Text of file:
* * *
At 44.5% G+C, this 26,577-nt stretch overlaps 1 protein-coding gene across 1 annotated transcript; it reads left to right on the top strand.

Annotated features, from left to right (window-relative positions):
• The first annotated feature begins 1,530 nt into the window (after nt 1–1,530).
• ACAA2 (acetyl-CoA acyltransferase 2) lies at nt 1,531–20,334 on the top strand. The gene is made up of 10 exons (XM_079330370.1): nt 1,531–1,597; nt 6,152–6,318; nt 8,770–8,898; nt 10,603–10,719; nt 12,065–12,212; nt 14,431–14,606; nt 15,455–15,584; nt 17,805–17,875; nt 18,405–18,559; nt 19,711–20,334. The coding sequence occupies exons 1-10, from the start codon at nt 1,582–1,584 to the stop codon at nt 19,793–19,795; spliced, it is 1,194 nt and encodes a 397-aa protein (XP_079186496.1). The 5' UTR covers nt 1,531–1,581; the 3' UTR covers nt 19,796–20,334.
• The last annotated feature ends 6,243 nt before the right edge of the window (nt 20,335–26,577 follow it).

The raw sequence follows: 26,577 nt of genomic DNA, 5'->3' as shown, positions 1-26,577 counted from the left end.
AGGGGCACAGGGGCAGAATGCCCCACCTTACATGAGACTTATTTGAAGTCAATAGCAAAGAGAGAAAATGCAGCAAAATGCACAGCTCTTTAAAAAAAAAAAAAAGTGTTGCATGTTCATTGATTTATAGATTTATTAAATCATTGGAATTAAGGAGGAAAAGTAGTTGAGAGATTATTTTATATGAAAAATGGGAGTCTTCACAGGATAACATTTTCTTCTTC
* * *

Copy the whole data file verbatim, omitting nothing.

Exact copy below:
At 44.5% G+C, this 26,577-nt stretch overlaps 1 protein-coding gene across 1 annotated transcript; it reads left to right on the top strand.

Annotated features, from left to right (window-relative positions):
• The first annotated feature begins 1,530 nt into the window (after nt 1–1,530).
• ACAA2 (acetyl-CoA acyltransferase 2) lies at nt 1,531–20,334 on the top strand. The gene is made up of 10 exons (XM_079330370.1): nt 1,531–1,597; nt 6,152–6,318; nt 8,770–8,898; nt 10,603–10,719; nt 12,065–12,212; nt 14,431–14,606; nt 15,455–15,584; nt 17,805–17,875; nt 18,405–18,559; nt 19,711–20,334. The coding sequence occupies exons 1-10, from the start codon at nt 1,582–1,584 to the stop codon at nt 19,793–19,795; spliced, it is 1,194 nt and encodes a 397-aa protein (XP_079186496.1). The 5' UTR covers nt 1,531–1,581; the 3' UTR covers nt 19,796–20,334.
• The last annotated feature ends 6,243 nt before the right edge of the window (nt 20,335–26,577 follow it).

The raw sequence follows: 26,577 nt of genomic DNA, 5'->3' as shown, positions 1-26,577 counted from the left end.
AGGGGCACAGGGGCAGAATGCCCCACCTTACATGAGACTTATTTGAAGTCAATAGCAAAGAGAGAAAATGCAGCAAAATGCACAGCTCTTTAAAAAAAAAAAAAAGTGTTGCATGTTCATTGATTTATAGATTTATTAAATCATTGGAATTAAGGAGGAAAAGTAGTTGAGAGATTATTTTATATGAAAAATGGGAGTCTTCACAGGATAACATTTTCTTCTTC